The difference between pursuing an undergraduate degree and professional degree didn’t hit me until HMP orientation. Never had I talked so much about professional development, networking, internships, and career strategy. It was a much needed, eye-opening experience. And by the last month of my internship while I was still sipping água de coco on Ipanema beach on the weekends, my classmates were frantically posting on Facebook about fellowship applications for after graduation.
After returning to Ann Arbor and reflecting on my summer experience, I decided that I’d like to pursue global health consulting, only to find out that with an MPH I was still unqualified. Most global health strategy firms wanted MBAs or people with years of consulting experience. As expected, I was not asked to interview for any of the consulting firms I applied to. Even as I looked at other job postings for policy analysts, policy research, etc. it seemed like the only positions I qualified for were jobs that required only bachelor’s degrees since other positions required a master’s and 2-3 years experience. It was that or I was qualified for jobs that were similar to the student jobs I now hold. The experience requirements for job postings discouraged me briefly, almost making me believe I was no more qualified for jobs I wanted than before I began my master’s. To be clear, with my MPH I am confident that I can get a job, but whether or not I can land the job I really want is the question.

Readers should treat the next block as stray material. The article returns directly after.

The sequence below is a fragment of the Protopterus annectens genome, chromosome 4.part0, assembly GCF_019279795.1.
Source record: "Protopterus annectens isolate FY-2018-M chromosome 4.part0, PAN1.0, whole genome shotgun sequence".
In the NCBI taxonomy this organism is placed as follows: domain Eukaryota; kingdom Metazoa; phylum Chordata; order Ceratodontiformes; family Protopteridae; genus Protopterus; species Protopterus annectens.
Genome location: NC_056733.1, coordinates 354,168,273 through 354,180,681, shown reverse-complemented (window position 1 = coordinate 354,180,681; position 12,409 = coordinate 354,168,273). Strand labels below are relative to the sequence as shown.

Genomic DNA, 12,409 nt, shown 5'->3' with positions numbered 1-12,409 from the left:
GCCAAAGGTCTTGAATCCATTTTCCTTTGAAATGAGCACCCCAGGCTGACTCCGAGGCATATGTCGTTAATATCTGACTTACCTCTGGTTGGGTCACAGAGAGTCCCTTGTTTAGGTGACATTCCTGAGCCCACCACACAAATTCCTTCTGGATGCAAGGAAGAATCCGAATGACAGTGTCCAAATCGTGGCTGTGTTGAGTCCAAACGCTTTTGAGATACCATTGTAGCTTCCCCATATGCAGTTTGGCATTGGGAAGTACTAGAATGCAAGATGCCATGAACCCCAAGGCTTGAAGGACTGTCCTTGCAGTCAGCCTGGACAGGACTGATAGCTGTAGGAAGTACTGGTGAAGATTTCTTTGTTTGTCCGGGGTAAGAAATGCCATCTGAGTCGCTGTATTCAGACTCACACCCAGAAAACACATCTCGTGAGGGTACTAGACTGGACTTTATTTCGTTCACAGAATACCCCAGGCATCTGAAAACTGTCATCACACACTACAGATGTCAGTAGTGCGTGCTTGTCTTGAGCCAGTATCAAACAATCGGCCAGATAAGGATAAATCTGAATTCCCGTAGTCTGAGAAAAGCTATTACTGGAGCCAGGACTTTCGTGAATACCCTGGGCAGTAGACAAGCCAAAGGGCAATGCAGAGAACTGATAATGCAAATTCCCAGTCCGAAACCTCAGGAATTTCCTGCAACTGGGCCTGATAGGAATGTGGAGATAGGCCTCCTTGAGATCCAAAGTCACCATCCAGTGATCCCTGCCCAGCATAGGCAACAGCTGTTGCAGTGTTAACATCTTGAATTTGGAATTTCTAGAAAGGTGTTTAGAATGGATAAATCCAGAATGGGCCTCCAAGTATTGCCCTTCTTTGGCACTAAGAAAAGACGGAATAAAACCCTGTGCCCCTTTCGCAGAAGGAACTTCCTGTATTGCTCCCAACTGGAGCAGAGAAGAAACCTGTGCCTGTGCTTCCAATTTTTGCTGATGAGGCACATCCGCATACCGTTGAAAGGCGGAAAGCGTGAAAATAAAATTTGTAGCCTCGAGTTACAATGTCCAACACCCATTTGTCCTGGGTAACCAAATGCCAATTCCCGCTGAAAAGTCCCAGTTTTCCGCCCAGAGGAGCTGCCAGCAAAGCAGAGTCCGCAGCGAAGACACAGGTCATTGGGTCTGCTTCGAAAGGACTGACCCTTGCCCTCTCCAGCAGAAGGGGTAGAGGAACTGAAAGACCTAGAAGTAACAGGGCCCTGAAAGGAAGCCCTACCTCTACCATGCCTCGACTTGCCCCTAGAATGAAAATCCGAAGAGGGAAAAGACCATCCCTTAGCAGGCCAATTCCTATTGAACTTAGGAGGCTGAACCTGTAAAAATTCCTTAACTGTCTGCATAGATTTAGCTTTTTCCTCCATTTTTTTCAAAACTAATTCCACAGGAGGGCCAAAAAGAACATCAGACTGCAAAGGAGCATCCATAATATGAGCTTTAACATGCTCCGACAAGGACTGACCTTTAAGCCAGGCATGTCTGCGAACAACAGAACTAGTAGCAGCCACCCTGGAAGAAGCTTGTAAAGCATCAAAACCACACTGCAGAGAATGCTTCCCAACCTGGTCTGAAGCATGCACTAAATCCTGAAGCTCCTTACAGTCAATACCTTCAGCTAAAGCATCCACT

My dad comforted me and said, “Yeah, you’ll probably have to start from the bottom somewhere, maybe even in Podunk, Nowhere.”
So not only will I probably not get the jobs I really wanted, but I might not end up in a desirable location? That realization is forcing me to learn to be more open-minded about where I’d be willing to live in the U.S.
As many of my classmates are landing their fellowships one by one, I am looking forward to the cycle of job applications to start again next semester. Accepting rejection can be an ego blow, but talking to my classmates experiencing similar frustrations and supportive faculty members has renewed my confidence.